caution for handling acids. Before proceeding to the next step, take note of the color of the solution. Next slowly add 10 drops of Sodium Hydroxide (NaOH) and again note the color of the sample. d. Millon¶s Test The sample is treated with 5 drops of Millon¶s reagent and be noted for its color reaction. e. Hopkins-Cole Test Slowly treat the gluten sample with 20 drops Hopkins-cole reagent and mix well. Then incline the tube add slowly along the side 20 drops of concentrated sulfuric acid. (H2SO4). Observe caution. Note the color of the sample. f. Sakaguchi Test The gluten sample is treated with 10% Sodium Hydroxide (NaOH) and 10 drops of 0.02% Naphthol Solution. Let the sample stand for 3 minutes and then add 3 drops 2% NaOBr. Again note the color of the solution. g. Nitroprusside Test For the nitroprusside test, add 0.5mL 3M of Sodium Hydroxide (NaOH) and 0.25 mL 2% Nitroprusside Solution. Note the change in color to a red solution. h. Fohl¶s Test Add 5 drops of 30% Sodium Hydroxide (NaOH) and 2 drops of Lead Acetate (Pb(CH3COO)2) to the sample then proceed by placing it in a water bath. Note for the appearance of dark or brown sediments i. Test for Amides Add 1mL 20% NaOH to 10 drops of the gluten sample then proceed by placing it in the water bath. Test for the evolution of gas by placing moisten red and blue litmus paper over th mouth of the tube. Pauly Test First step is by preparing a diazo reagent by mixing 3-5 drops 1% sulfosalicylic acid with 3 drops of 5% Sodium Nitrite (NaNO3). Add 5 drops of the sample and 3-5 drops of 10% Sodium Carbonate (Na2CO3) to the diazo reagent. Note the appearance of the red coloration.
RESULTS AND DISCUSSION
1. Isolation of Gluten Crude Gluten was obtained by washing the dough to the water. The crude gluten obtained was from wheat flour, an ingredient to produce bread particularly leavened bread. Wheat flour has two major composition, starch and crude gluten. In order to separate gluten from starch, certain separation techniques must me used to separate the two components. The best way to separate the two is by means of solubility. Starch is a white odorless powdery carbohydrate (C6H10O5)x which is a chief storage form of carbohydrates in plants . Starch is soluble in water while gluten is insoluble. Hence gluten can be separated by using the solubility rule. Gluten is an elastic mixture composite of proteins glutenin and gliadin. Gluten has chemical groups that make up its characteristics. Gluten undergoes a series of Qualitative analysis to further understand the structure of gluten. 2. Qualitative Color Reaction of Gluten In table 1, the results of the color reactions are tabulated and noted. 0.5g of gluten was placed in ten test tubes together with 1mL of Distilled water. TABLE 1. RESULTS OF COLOR REACTION OF GLUTEN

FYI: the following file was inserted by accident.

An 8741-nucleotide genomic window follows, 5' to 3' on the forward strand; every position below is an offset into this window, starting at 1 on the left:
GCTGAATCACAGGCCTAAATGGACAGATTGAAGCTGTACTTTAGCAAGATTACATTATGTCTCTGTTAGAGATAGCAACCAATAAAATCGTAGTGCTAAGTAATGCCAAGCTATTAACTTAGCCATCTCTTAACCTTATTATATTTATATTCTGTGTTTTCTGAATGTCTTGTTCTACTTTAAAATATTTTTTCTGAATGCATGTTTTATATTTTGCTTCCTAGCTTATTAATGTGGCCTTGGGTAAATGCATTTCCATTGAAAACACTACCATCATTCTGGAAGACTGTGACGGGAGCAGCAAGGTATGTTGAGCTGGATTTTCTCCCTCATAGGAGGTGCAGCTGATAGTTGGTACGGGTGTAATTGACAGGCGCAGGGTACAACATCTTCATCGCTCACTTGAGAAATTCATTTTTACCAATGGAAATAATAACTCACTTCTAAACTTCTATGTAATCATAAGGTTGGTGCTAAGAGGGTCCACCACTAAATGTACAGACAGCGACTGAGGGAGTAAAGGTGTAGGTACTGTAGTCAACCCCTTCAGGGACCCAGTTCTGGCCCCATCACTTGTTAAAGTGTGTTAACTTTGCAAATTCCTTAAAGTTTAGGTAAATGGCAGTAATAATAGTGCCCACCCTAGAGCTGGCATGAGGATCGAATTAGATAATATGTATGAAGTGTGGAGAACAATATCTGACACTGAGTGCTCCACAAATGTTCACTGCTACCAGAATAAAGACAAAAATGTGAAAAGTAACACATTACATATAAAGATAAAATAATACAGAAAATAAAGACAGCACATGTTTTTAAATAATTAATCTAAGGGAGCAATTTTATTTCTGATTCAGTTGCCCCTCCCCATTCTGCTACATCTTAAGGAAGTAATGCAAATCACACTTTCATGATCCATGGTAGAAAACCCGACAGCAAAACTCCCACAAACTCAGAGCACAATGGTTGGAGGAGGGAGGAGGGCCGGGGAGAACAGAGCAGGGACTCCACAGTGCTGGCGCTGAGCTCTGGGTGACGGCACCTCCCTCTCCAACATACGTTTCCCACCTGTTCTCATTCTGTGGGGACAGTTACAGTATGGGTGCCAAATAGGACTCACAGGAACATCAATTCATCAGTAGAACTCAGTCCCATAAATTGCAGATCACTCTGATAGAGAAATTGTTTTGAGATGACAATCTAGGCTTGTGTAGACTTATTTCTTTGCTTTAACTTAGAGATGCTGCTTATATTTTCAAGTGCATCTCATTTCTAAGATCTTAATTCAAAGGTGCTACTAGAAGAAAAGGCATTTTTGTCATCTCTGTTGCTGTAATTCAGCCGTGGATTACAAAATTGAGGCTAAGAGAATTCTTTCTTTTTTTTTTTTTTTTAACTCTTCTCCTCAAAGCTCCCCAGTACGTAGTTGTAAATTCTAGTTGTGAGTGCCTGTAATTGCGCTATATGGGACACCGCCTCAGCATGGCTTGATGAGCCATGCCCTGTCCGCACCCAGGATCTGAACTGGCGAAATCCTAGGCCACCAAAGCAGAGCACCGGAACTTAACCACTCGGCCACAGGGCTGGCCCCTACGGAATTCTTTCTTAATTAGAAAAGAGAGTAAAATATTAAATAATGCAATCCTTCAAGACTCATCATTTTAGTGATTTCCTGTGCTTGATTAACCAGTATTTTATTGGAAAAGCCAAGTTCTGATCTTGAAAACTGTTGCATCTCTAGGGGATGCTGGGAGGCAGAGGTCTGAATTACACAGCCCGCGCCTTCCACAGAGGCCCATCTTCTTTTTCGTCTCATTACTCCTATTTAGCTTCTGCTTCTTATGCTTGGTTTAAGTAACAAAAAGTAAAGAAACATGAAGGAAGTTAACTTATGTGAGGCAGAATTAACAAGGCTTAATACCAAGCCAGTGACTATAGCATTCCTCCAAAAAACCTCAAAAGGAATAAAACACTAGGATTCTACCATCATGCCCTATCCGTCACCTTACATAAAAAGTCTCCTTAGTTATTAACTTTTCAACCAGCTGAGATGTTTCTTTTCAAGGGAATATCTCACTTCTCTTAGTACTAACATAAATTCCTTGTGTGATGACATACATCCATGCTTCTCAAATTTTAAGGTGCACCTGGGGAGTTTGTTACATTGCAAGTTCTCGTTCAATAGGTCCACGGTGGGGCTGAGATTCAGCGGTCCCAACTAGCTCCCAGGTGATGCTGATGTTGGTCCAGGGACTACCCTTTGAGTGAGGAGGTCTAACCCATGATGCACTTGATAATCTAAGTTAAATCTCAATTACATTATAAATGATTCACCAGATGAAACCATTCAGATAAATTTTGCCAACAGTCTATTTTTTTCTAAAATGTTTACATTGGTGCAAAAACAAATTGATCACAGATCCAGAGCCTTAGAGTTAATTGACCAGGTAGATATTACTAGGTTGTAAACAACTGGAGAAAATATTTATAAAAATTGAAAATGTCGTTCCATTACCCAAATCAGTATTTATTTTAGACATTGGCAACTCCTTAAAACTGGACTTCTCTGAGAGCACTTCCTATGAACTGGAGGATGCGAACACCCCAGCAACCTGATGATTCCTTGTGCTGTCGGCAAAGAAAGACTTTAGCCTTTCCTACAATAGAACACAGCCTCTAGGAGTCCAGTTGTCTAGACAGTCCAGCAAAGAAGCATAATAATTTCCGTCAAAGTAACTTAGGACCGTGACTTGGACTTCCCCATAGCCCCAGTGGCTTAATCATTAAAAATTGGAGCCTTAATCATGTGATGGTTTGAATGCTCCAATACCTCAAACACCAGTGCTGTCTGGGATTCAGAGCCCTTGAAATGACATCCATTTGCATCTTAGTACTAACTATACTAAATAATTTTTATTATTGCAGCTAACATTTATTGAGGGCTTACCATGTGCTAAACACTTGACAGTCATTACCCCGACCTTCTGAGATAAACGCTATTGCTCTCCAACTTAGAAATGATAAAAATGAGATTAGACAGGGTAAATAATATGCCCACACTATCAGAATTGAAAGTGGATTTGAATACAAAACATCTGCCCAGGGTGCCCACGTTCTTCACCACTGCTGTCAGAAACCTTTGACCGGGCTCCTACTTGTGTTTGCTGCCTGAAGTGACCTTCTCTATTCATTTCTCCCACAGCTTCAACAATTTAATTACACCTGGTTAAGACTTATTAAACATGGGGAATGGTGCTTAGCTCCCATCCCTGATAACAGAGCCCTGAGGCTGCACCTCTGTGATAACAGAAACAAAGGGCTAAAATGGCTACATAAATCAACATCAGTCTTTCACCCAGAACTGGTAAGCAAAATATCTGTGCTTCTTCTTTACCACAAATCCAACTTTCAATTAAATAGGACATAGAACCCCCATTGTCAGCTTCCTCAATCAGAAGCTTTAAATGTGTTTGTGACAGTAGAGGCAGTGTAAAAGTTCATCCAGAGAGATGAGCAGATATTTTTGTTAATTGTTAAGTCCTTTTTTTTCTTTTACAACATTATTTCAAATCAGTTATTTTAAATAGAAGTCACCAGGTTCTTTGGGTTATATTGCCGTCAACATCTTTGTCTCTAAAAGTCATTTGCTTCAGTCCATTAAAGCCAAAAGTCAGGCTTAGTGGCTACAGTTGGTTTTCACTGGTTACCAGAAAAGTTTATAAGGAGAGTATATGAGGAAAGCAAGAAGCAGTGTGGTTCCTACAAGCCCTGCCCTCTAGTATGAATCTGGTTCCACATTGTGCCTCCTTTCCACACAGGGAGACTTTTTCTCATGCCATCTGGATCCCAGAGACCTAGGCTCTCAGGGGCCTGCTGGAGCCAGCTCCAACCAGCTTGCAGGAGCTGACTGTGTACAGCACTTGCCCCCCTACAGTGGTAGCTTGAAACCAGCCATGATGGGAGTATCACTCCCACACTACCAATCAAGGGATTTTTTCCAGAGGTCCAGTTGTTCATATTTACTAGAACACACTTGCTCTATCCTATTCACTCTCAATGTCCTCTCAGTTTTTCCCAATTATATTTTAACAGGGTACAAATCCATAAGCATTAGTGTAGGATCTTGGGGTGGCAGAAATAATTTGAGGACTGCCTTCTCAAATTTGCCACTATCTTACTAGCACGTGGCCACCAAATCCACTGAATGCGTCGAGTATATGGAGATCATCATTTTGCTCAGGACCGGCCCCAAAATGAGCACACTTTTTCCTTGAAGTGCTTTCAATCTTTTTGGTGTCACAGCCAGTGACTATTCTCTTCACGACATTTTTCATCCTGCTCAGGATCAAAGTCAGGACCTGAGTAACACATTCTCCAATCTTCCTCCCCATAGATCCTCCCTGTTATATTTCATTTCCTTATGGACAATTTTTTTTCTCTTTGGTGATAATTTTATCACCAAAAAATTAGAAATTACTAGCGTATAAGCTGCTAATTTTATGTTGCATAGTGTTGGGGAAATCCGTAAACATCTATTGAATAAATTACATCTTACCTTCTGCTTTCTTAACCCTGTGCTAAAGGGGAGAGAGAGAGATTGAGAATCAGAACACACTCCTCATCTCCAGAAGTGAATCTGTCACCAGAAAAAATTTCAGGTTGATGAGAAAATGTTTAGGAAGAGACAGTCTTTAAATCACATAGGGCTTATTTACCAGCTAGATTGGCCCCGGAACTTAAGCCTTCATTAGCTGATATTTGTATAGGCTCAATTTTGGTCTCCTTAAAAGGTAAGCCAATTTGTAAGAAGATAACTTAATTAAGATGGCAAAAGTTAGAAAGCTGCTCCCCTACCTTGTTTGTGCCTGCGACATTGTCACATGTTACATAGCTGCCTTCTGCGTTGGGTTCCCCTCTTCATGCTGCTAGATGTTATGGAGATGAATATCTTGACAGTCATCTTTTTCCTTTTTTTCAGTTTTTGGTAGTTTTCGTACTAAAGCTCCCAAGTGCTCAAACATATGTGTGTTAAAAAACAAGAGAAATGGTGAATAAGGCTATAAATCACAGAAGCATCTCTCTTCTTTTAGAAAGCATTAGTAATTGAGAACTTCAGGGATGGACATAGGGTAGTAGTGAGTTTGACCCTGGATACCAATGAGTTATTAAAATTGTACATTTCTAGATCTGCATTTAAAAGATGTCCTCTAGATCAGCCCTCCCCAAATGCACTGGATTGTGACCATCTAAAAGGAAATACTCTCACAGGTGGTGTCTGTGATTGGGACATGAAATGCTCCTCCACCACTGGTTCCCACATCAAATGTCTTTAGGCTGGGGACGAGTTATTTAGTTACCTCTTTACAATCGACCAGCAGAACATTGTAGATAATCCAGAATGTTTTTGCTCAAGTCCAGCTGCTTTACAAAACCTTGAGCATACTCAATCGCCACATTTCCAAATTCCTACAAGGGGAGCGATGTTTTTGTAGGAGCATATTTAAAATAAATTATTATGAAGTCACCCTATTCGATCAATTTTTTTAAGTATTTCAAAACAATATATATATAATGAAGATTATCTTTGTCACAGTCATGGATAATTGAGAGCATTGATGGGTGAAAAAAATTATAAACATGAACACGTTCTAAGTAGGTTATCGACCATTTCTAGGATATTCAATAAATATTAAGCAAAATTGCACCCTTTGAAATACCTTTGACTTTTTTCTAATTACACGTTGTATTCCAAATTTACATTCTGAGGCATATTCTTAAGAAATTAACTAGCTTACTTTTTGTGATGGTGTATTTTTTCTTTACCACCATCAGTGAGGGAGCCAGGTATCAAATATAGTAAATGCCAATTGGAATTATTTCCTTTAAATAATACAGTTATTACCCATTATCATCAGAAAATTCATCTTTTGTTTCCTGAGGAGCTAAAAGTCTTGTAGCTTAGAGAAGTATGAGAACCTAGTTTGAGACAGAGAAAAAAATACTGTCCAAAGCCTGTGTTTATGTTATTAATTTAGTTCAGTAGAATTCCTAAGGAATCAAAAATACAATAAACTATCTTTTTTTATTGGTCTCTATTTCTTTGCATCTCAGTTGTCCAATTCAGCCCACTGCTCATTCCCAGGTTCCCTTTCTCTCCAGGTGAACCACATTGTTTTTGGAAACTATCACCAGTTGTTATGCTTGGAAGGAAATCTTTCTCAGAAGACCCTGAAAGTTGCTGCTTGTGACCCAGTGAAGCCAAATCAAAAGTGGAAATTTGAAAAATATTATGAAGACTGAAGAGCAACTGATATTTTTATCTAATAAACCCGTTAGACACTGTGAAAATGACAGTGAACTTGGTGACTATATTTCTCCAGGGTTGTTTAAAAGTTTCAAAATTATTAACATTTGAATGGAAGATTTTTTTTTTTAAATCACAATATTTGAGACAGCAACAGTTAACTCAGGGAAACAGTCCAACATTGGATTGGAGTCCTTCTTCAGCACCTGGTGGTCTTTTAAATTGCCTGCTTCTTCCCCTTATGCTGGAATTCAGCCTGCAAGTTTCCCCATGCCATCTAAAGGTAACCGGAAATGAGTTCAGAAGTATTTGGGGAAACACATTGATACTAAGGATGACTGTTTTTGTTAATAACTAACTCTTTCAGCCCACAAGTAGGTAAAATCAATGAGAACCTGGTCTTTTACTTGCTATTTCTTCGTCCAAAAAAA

COLOR REACTION TEST BIURET TEST NINHYDRIN TEST XANTHOPROTEIC TEST MILLON¶S TEST HOPKIN¶S-COLE TEST SAKAGUCHI TEST NITROPRUSSIDE TEST FOHL¶S TEST TEST FOR AMIDES PAULY TEST OBSERVATION/S Violet Blue Violet Yellow White Violet (interface) Light Yellow Red Brown precipitate R-B (Basic) Pale Yellow
a. BIURET TEST (Test for Peptide Bonds) The biuret test, it is basically the most fundamental test for proteins, a general test for proteins . The test is used for the presence of peptide bonds. When a protein synthesizes with Copper (II) Sulfate, test will confirm a protein is present in an unknown forming a proteincopper complex which has a violet coloration.
d. MILLON¶S TEST (test for phenolic group containing amino acids) The Millon¶s test is the test to determine the presence of Tyrosine , which is the amino acid that contains a phenolic ring, but the gluten sample which was tested for this test showed negative result. The gluten contains side aromatic chains except tyrosine.